John Yohe
Puerto Rico in the late 60s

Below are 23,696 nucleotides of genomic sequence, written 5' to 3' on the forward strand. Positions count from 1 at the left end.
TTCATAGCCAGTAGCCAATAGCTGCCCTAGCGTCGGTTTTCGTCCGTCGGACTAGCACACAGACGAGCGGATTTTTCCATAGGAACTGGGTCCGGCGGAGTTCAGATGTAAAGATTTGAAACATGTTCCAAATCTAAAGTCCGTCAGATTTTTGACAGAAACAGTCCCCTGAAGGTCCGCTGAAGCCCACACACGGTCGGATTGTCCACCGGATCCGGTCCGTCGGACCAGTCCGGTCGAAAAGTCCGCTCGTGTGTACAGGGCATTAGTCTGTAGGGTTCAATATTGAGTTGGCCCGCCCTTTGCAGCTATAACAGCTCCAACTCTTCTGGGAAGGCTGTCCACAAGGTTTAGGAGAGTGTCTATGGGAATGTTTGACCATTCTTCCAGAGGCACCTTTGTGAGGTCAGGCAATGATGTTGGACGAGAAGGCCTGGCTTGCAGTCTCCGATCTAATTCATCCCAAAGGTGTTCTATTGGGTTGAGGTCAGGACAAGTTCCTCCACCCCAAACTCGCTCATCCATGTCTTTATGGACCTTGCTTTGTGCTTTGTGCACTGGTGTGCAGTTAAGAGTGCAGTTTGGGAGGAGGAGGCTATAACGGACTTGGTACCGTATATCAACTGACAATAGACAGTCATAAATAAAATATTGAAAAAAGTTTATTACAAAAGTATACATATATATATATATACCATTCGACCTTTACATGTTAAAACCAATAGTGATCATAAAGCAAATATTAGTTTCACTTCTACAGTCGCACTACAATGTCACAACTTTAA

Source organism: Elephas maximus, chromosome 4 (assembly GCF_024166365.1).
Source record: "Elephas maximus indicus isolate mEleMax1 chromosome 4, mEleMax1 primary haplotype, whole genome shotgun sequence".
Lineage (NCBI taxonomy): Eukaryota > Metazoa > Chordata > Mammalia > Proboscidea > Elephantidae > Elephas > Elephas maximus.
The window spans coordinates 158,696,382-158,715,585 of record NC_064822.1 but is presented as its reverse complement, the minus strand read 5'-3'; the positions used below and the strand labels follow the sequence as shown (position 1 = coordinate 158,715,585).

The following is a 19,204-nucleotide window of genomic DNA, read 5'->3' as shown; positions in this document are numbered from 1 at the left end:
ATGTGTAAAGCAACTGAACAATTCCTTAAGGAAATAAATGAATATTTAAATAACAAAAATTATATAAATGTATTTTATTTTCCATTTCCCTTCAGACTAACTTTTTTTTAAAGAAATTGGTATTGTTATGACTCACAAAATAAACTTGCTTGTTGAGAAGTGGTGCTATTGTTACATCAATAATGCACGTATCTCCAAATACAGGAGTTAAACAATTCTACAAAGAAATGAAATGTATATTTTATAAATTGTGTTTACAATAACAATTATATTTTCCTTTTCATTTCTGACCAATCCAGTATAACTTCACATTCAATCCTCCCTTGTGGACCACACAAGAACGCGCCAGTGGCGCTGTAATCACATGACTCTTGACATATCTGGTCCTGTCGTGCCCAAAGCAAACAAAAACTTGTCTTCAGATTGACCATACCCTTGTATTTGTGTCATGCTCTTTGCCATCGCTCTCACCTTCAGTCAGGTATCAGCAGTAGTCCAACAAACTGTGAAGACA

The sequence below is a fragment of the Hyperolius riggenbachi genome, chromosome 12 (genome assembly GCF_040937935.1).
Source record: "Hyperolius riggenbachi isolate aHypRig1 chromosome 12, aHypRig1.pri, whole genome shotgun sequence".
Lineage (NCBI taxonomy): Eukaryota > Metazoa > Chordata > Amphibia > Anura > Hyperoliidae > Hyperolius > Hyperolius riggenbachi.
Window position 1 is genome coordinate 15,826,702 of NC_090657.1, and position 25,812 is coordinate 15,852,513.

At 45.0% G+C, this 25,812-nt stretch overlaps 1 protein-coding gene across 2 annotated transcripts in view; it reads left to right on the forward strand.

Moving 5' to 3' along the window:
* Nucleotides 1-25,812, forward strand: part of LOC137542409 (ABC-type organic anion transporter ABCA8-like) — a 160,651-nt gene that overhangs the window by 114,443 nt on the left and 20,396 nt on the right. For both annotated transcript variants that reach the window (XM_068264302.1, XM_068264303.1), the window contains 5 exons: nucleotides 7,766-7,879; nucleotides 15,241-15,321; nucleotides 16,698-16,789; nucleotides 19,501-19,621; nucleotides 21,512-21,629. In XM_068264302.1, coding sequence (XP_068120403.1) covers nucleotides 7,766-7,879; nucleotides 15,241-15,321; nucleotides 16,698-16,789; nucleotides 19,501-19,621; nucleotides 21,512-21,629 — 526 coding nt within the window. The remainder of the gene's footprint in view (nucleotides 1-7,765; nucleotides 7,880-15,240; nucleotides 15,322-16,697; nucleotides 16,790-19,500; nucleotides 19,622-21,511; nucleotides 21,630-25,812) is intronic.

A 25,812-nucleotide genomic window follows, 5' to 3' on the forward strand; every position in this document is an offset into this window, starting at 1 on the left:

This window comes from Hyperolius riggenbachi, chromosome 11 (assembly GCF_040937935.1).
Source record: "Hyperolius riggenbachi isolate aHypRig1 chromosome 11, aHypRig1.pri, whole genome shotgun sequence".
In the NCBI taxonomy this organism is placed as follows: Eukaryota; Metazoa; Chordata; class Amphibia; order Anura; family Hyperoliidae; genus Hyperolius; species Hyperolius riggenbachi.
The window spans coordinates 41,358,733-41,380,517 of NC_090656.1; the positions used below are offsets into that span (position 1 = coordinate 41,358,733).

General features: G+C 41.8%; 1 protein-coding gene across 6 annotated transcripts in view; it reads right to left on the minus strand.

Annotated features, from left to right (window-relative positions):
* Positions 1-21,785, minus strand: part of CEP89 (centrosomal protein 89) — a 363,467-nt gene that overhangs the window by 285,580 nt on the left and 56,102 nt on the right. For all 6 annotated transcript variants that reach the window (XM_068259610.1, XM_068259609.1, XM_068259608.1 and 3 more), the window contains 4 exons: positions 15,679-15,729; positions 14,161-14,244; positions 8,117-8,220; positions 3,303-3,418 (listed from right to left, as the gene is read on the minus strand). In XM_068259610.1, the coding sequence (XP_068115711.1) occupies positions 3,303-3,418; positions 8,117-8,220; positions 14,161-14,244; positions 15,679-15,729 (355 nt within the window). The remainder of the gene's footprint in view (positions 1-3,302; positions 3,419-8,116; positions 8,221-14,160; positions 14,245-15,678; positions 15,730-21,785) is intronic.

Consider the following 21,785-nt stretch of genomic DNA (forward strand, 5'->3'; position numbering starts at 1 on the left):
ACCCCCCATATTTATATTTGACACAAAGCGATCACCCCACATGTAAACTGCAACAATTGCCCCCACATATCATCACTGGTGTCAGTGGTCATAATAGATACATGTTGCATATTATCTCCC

Puerto Rico in the late 60s, when there was still a naval base, and officers’ families lived in houses, along cliffs that looked out on the Caribbean, out on Vieques Island, where at night navy ships practiced bombing, the explosions and rumbles seconds later, and in one house was a father, a man, a boy really, an accountant really, who joined the navy to avoid going to Vietnam, who had proposed to a girl, or a woman, they were both college graduates, because he thought he should and because maybe he was scared of going off to Puerto Rico alone, and she accepted, because that’s what girls did back then, though she thought he loved her and thought she loved him though maybe she liked the adventure of going to Puerto Rico and maybe she thought he liked adventure too, when it was the opposite, and maybe they were just lying to themselves and each other, because that’s what people did back then instead of now when everyone knows exactly what they’re doing, and they had a son, and then a daughter, and lived in that house on the cliff with a path down to the water though there was no beach and they didn’t ever swim and the father invited the enlisted men over for small parties, enlisted men only a few years younger than he, without college degrees, because that was the only social life there was really, because certainly never went and talked to puertoriqueños, couldn’t anyways, except the mother, who had studied spanish and gone to Spain once and brought back flamenco records her son would discover years later, but right then she enjoyed having people over because it meant they were popular, though there wasn’t much choice for anybody really, and maybe she was just a little bit lonely cooped up in a house all day with one, then two, children, when she thought she was going to have an adventure, when she thought she was in love, and loved, and that that would be the adventure, and meanwhile she was missing all the new music, the protests, the riots in Detroit, all the fun, while they played ping pong with those enlisted men, who probably came for the booze and the chance to see one of the rare American (white) women, because which single male ever the fuck ever comes to a party to play ping pong, even in the sixties, and when the navy bombed the half of Vieques Island that belonged to them sometimes they missed and bombed the other half where people lived, if you can imagine living on an island which was bombed regularly, and yes sometimes they missed and killed someone though it was ok, they were only puertoricans, but the mother didn’t know that and probably the father didn’t know that either, and the son doesn’t remember anything, not even the geckos that crawled over the ceiling at night, eating the mosquitoes, their long tongues flicking out, sticky, all night.